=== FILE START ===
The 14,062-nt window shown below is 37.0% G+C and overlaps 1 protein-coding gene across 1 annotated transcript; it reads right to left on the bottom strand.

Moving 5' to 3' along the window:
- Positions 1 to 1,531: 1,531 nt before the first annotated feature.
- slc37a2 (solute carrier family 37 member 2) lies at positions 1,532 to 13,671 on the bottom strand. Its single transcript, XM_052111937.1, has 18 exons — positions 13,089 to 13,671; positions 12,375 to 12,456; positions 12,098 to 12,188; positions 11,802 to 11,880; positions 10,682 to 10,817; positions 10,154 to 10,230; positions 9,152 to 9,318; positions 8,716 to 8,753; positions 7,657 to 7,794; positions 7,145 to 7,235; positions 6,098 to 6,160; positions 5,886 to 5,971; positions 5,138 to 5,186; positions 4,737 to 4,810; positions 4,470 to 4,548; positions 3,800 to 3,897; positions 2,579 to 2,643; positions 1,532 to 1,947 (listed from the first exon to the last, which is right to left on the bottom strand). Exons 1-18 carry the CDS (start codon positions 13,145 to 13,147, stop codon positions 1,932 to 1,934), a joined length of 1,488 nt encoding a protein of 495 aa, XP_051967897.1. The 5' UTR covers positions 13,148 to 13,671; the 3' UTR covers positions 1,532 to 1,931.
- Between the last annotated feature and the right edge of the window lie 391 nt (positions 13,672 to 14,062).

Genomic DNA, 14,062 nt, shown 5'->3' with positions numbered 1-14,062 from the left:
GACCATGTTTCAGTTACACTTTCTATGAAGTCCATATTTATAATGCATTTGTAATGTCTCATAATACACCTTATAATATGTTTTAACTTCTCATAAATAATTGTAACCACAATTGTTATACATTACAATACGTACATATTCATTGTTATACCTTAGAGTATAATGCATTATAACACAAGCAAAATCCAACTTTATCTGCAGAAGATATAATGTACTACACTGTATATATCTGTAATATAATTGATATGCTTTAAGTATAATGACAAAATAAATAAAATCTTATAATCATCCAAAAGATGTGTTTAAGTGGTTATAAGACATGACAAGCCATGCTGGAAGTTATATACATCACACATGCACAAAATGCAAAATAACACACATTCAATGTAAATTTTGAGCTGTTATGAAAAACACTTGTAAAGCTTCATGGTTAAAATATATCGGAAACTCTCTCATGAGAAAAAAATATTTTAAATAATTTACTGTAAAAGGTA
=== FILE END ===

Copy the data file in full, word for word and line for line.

The 14,062-nt window shown below is 37.0% G+C and overlaps 1 protein-coding gene across 1 annotated transcript; it reads right to left on the bottom strand.

Moving 5' to 3' along the window:
- Positions 1 to 1,531: 1,531 nt before the first annotated feature.
- slc37a2 (solute carrier family 37 member 2) lies at positions 1,532 to 13,671 on the bottom strand. Its single transcript, XM_052111937.1, has 18 exons — positions 13,089 to 13,671; positions 12,375 to 12,456; positions 12,098 to 12,188; positions 11,802 to 11,880; positions 10,682 to 10,817; positions 10,154 to 10,230; positions 9,152 to 9,318; positions 8,716 to 8,753; positions 7,657 to 7,794; positions 7,145 to 7,235; positions 6,098 to 6,160; positions 5,886 to 5,971; positions 5,138 to 5,186; positions 4,737 to 4,810; positions 4,470 to 4,548; positions 3,800 to 3,897; positions 2,579 to 2,643; positions 1,532 to 1,947 (listed from the first exon to the last, which is right to left on the bottom strand). Exons 1-18 carry the CDS (start codon positions 13,145 to 13,147, stop codon positions 1,932 to 1,934), a joined length of 1,488 nt encoding a protein of 495 aa, XP_051967897.1. The 5' UTR covers positions 13,148 to 13,671; the 3' UTR covers positions 1,532 to 1,931.
- Between the last annotated feature and the right edge of the window lie 391 nt (positions 13,672 to 14,062).

Genomic DNA, 14,062 nt, shown 5'->3' with positions numbered 1-14,062 from the left:
GACCATGTTTCAGTTACACTTTCTATGAAGTCCATATTTATAATGCATTTGTAATGTCTCATAATACACCTTATAATATGTTTTAACTTCTCATAAATAATTGTAACCACAATTGTTATACATTACAATACGTACATATTCATTGTTATACCTTAGAGTATAATGCATTATAACACAAGCAAAATCCAACTTTATCTGCAGAAGATATAATGTACTACACTGTATATATCTGTAATATAATTGATATGCTTTAAGTATAATGACAAAATAAATAAAATCTTATAATCATCCAAAAGATGTGTTTAAGTGGTTATAAGACATGACAAGCCATGCTGGAAGTTATATACATCACACATGCACAAAATGCAAAATAACACACATTCAATGTAAATTTTGAGCTGTTATGAAAAACACTTGTAAAGCTTCATGGTTAAAATATATCGGAAACTCTCTCATGAGAAAAAAATATTTTAAATAATTTACTGTAAAAGGTA